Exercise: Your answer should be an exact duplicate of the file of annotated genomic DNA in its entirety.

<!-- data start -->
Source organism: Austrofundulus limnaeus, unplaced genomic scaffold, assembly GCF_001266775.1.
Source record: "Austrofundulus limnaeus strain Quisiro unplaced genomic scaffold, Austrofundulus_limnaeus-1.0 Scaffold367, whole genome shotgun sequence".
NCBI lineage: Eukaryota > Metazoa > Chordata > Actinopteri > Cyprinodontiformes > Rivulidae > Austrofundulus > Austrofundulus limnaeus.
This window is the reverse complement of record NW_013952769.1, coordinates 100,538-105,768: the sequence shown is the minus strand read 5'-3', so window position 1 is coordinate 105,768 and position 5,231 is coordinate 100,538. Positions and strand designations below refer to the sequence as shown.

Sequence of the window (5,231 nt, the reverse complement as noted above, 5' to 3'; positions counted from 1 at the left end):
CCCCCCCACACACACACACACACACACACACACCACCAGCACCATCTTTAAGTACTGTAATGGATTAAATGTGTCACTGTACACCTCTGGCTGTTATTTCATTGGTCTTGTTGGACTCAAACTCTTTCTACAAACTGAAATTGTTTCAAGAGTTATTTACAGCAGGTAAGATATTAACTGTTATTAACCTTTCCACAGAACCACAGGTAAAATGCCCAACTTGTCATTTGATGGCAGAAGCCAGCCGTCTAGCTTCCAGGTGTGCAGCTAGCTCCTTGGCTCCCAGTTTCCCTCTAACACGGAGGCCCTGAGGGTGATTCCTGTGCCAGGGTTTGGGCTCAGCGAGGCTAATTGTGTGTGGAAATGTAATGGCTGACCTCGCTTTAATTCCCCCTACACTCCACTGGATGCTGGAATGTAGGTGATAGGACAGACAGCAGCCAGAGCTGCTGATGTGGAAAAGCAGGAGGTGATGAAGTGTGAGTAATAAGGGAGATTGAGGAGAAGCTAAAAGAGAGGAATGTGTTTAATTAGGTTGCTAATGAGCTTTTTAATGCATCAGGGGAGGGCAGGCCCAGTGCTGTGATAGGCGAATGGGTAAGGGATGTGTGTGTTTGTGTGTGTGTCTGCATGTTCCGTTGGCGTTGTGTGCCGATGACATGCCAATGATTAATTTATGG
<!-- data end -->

Source organism: Austrofundulus limnaeus, unplaced genomic scaffold, assembly GCF_001266775.1.
Source record: "Austrofundulus limnaeus strain Quisiro unplaced genomic scaffold, Austrofundulus_limnaeus-1.0 Scaffold367, whole genome shotgun sequence".
NCBI lineage: Eukaryota > Metazoa > Chordata > Actinopteri > Cyprinodontiformes > Rivulidae > Austrofundulus > Austrofundulus limnaeus.
This window is the reverse complement of record NW_013952769.1, coordinates 100,538-105,768: the sequence shown is the minus strand read 5'-3', so window position 1 is coordinate 105,768 and position 5,231 is coordinate 100,538. Positions and strand designations below refer to the sequence as shown.

Sequence of the window (5,231 nt, the reverse complement as noted above, 5' to 3'; positions counted from 1 at the left end):
CCCCCCCACACACACACACACACACACACACACCACCAGCACCATCTTTAAGTACTGTAATGGATTAAATGTGTCACTGTACACCTCTGGCTGTTATTTCATTGGTCTTGTTGGACTCAAACTCTTTCTACAAACTGAAATTGTTTCAAGAGTTATTTACAGCAGGTAAGATATTAACTGTTATTAACCTTTCCACAGAACCACAGGTAAAATGCCCAACTTGTCATTTGATGGCAGAAGCCAGCCGTCTAGCTTCCAGGTGTGCAGCTAGCTCCTTGGCTCCCAGTTTCCCTCTAACACGGAGGCCCTGAGGGTGATTCCTGTGCCAGGGTTTGGGCTCAGCGAGGCTAATTGTGTGTGGAAATGTAATGGCTGACCTCGCTTTAATTCCCCCTACACTCCACTGGATGCTGGAATGTAGGTGATAGGACAGACAGCAGCCAGAGCTGCTGATGTGGAAAAGCAGGAGGTGATGAAGTGTGAGTAATAAGGGAGATTGAGGAGAAGCTAAAAGAGAGGAATGTGTTTAATTAGGTTGCTAATGAGCTTTTTAATGCATCAGGGGAGGGCAGGCCCAGTGCTGTGATAGGCGAATGGGTAAGGGATGTGTGTGTTTGTGTGTGTGTCTGCATGTTCCGTTGGCGTTGTGTGCCGATGACATGCCAATGATTAATTTATGG